I read books about marriage customs in India,
trying to remember that I am above words like
arranged, dowry, Engineer. On page 28, it says to show
approval and happiness for the new couple, throw
dead-crispy spiders instead of rice or birdseed.
Female relatives will brush the corners of closets
for months, swipe under kitchen sinks with a dry cloth
to collect the basketfuls needed for the ceremony.
Four years ago, I was reading a glossy (Always
reading, chides my grandmother) in her living room
and a spider larger than my hand sidled out
from underneath a floor-length curtain
and left through the front door without saying
good-bye. No apologies for its size, its legs
only slightly thinner than a pencil. None
of my cousins thought anything was wrong.
But it didn’t bite you! It left, no? I know what they
are thinking: She is the oldest grandchild
and not married. Afraid of spiders. But it’s not
that I’m squeamish, it’s not that I need to stand
on a chair if I spy a bug scooting along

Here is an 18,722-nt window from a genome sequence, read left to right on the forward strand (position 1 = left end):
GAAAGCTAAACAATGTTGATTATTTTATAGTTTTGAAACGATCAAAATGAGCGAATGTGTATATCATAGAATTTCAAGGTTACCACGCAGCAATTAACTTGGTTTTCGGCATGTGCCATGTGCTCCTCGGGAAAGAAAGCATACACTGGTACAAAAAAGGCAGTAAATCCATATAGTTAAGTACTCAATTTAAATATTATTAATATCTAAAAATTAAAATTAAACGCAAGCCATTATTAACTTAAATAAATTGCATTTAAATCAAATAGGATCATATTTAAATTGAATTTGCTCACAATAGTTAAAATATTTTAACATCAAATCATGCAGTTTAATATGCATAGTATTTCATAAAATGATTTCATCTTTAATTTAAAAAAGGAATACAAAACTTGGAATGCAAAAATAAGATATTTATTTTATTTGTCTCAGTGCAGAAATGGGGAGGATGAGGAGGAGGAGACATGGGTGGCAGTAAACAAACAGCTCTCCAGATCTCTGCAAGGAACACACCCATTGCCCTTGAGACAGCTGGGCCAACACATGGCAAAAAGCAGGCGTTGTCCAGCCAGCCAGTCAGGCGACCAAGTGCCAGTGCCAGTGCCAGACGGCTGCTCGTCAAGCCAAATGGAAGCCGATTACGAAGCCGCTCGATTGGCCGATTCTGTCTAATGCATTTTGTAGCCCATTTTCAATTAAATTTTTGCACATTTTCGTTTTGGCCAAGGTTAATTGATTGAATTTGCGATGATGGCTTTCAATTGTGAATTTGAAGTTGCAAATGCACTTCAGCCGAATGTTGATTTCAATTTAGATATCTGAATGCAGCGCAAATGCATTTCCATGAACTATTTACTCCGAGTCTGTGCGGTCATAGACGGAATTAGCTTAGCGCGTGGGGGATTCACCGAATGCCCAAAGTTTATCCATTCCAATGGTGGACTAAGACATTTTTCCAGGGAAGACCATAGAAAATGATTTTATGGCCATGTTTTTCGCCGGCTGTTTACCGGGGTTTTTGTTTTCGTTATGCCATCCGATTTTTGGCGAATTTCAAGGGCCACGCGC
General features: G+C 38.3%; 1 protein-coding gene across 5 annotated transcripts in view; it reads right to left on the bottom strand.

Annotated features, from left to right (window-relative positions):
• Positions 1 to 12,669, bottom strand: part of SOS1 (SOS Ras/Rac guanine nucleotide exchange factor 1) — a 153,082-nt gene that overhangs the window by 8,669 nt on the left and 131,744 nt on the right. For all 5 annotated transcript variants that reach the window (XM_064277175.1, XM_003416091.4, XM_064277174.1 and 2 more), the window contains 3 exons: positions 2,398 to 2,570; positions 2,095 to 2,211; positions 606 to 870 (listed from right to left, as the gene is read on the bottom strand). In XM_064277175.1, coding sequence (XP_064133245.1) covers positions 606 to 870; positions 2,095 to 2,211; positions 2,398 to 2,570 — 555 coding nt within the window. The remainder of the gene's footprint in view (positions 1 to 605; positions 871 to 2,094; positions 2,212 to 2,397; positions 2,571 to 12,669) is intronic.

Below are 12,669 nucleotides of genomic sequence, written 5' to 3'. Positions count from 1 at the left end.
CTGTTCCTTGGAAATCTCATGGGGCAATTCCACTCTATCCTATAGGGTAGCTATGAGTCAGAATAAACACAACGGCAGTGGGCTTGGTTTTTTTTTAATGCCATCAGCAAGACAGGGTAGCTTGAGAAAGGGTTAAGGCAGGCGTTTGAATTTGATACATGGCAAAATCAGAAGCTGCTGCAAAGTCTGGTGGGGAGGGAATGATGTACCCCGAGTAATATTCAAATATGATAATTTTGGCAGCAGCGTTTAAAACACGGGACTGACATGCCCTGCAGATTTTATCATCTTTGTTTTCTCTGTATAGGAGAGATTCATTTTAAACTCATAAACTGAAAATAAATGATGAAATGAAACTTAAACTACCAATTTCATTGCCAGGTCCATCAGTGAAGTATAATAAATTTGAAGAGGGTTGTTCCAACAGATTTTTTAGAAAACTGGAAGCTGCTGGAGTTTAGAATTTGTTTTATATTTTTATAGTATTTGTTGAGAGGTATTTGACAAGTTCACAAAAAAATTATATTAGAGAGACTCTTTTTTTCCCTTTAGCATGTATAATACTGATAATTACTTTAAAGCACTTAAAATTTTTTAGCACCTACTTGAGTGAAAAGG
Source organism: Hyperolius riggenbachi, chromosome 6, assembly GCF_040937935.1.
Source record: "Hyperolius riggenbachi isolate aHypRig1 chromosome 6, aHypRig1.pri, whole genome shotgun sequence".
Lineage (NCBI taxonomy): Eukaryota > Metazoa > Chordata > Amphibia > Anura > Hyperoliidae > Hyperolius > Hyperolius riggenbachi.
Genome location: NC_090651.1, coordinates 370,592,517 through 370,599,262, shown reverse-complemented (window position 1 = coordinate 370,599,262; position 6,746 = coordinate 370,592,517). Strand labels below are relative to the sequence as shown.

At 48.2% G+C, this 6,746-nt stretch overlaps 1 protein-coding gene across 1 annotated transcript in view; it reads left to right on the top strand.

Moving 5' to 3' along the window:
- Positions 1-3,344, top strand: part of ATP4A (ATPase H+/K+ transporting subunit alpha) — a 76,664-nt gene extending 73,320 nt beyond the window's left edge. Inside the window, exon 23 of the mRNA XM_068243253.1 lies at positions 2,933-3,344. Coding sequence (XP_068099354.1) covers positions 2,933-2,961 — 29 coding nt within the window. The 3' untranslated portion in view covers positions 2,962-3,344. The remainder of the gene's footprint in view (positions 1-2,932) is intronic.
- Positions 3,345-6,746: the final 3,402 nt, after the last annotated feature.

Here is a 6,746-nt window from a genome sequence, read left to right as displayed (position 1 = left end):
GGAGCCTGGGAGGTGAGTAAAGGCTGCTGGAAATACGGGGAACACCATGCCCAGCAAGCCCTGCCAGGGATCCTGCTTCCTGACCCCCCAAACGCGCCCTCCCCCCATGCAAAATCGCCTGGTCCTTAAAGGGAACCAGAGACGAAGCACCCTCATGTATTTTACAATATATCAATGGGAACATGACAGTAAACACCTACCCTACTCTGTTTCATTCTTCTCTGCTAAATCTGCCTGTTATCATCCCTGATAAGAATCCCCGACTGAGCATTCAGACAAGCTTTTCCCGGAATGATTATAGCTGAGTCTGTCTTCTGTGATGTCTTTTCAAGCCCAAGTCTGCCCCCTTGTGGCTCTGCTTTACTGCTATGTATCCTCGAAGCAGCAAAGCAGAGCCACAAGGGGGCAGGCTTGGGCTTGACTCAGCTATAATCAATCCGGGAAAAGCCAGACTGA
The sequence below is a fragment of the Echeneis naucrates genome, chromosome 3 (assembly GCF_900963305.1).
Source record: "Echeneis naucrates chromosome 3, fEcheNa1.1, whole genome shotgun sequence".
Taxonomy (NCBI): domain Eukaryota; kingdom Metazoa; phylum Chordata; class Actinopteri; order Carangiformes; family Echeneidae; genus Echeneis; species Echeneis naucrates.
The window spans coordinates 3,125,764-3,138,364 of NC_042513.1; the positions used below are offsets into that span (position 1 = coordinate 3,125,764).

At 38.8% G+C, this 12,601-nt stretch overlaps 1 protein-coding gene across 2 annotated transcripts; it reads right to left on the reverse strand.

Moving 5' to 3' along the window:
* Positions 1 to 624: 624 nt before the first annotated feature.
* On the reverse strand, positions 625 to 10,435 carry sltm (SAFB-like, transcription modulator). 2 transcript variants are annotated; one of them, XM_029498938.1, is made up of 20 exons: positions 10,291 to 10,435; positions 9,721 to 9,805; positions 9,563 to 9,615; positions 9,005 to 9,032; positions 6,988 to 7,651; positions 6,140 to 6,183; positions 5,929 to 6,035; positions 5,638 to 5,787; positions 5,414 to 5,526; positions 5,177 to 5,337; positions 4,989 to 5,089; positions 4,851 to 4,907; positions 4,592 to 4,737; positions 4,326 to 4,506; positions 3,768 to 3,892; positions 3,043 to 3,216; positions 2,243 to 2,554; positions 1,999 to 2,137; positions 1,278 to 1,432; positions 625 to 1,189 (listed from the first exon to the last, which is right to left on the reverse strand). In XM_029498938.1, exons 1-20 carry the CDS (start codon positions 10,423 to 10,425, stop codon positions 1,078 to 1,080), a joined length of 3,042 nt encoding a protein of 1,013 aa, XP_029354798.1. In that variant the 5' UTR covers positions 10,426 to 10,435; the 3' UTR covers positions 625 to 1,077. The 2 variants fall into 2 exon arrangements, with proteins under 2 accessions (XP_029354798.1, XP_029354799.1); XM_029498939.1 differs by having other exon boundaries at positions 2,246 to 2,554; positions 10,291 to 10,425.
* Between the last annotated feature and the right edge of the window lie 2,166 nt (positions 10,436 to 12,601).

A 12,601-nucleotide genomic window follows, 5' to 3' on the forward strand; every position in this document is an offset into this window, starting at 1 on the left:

my baseboards—I just want someone to notice
things. Someone who gasps at a gigantic jackfruit
still dangling from a thin branch, thirty feet
in the air. Someone who can see a dark cluster
of spider eyes and our two tiny faces—
smashed cheek to cheek—reflected in each.
Aimee Nezhukumatathil is the author of three collections of poetry, most recently, Lucky Fish. With poet Ross Gay, she is the co-author of
the chapbook, Lace & Pyrite. Awards for her writing include an NEA Fellowship in poetry and the Pushcart Prize. She is the poetry editor of Orion magazine and her poems have appeared in the Best American Poetry series, American Poetry Review, New England Review, Poetry, and Tin House. She is professor of English at The State University of New York at Fredonia and in 2016-17, Nezhukumatathil will be the Grisham Writer-in-Residence at the University of Mississippi’s MFA program.